Congress sends tax legislation to White House
277-148 vote came less than 24 hours after Senate
It would also renew an expiring program of benefits for the long-term unemployed, and enact a reduction in Social Security taxes for 2011 that would amount to $1,000 for an individual earning $50,000 a year. The bill's cost, $858 billion over two years, would be tacked on to the federal deficit, a sore spot with deficit hawks in both parties.
Obama urged the House to approved the measure unchanged, calling the bill a good compromise with Republicans that would help the economy recover from the worst recession in decades.
But his pleas have failed to satisfy critics in the House who adamantly opposed a provision that would allow $5 million of each spouse's estate to pass to heirs without taxation, with the balance subjected to a 35 percent rate.
Many Democrats favor an alternative to reduce the amount that can be inherited tax free to $3.5 million, and tax the balance at 45 percent.
Supporters said that, if approved, the change would expose an additional 6,600 estates to taxes in 2011, and the government would collect $23 billion over two years as a result.
Democratic leaders have spent the past few days trying to satisfy liberals inside the party who wanted to kill — or at least change — the bill, without running the risk of having taxes rise for millions on Jan. 1.
Republicans have left them little maneuvering room, warning they may walk away from their agreement with Obama if the measure is changed.
Nor was the tax bill the only priority that the White House and congressional leaders worked on as the year — and their control of both houses of Congress — neared an end.
Temporary funding for the federal government expires over the weekend, and Democrats want to enact a pork barrel-stuffed spending measure before conservatives take over the House in January.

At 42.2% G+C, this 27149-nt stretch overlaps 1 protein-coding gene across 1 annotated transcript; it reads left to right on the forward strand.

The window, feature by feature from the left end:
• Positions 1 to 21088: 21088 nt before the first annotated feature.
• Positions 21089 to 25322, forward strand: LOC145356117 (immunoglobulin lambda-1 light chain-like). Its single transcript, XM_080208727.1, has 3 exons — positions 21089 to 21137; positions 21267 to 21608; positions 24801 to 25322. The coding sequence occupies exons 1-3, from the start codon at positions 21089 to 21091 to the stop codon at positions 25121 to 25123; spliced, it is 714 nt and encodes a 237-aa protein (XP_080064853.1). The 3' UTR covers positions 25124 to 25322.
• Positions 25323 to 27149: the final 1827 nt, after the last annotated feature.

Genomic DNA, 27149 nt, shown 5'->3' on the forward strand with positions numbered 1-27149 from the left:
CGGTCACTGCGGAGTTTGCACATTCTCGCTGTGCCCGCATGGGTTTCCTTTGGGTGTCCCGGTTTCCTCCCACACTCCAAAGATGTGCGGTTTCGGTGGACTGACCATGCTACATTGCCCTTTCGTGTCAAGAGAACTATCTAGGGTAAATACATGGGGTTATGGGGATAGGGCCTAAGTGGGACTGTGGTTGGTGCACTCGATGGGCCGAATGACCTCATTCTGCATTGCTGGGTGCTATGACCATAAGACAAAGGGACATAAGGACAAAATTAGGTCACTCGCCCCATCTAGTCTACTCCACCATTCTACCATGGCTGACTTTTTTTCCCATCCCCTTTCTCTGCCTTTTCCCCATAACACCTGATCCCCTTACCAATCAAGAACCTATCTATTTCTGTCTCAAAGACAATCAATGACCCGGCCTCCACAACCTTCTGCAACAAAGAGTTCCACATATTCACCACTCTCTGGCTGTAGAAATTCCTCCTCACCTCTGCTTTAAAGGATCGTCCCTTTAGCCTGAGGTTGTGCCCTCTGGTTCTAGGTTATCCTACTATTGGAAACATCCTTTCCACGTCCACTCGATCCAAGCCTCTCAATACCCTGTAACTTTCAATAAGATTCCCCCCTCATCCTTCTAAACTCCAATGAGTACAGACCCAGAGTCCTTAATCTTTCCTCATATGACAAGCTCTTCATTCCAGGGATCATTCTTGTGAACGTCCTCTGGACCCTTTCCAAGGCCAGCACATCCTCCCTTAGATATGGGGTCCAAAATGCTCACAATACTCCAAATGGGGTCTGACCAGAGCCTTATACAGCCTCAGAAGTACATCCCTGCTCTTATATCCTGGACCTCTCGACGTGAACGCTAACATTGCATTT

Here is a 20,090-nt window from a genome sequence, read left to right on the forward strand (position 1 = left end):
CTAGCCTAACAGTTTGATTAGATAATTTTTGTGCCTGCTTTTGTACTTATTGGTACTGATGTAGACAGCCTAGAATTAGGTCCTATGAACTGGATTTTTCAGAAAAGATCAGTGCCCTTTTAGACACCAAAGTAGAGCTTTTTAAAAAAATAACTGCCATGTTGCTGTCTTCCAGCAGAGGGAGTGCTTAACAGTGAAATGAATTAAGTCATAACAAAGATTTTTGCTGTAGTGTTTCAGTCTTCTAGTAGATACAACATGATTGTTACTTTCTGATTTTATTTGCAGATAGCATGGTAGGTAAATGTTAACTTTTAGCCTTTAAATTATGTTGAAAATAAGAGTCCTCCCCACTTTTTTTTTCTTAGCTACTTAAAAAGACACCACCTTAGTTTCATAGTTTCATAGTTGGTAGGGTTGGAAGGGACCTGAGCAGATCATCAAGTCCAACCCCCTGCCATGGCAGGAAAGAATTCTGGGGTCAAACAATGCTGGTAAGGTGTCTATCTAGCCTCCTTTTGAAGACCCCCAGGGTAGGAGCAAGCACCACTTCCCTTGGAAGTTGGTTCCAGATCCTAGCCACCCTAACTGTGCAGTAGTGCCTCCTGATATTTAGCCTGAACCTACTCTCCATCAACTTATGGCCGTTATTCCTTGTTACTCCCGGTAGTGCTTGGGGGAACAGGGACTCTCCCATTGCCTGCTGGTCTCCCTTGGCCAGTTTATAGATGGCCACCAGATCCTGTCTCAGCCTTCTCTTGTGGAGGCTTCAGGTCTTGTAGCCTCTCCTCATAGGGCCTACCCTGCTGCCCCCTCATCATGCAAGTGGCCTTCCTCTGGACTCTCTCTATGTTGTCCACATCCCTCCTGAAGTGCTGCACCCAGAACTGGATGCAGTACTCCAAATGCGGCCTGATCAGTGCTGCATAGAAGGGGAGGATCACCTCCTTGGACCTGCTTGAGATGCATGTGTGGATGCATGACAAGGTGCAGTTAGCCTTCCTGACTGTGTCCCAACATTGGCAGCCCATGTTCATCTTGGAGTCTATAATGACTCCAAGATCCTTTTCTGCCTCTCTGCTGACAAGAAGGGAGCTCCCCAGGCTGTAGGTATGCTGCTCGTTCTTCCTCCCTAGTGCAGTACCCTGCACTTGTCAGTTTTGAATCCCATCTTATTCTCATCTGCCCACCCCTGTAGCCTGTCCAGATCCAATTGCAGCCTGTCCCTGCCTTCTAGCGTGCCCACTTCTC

Obama still hopes to push ratification of a new arms control treaty with Russia through the Senate, and the White House and party leaders seek legislation to let openly gay servicemen and servicewomen remain in the military.
Rep. Peter DeFazio, D-Ore., one of the critics of the Obama-GOP agreement, said it is important for opponents to have the opportunity to vote on alternatives, even if they have no chance of passing.
"This is the last opportunity we have," he said, noting that Congress will soon adjourn for the year and Republicans will control the House in January.
Other tax cuts, enacted in the past decade, include a more generous child tax credit, breaks for college students, lower taxes on capital gains and dividends and a series of business tax breaks designed to encourage investment. All would be extended if the legislation passes.
The jobless benefits that would be renewed would go to individuals who have been laid off more than 26 weeks but less than 99. Checks average about $300 a week.
Numerous business tax breaks that are due to expire would also be extended, as would a series of provisions relating to energy taxes.
Among them is the federal subsidy for ethanol, supported by many veteran lawmakers from Midwestern states but targeted for cuts or possible extinction by conservatives who will take office in January.
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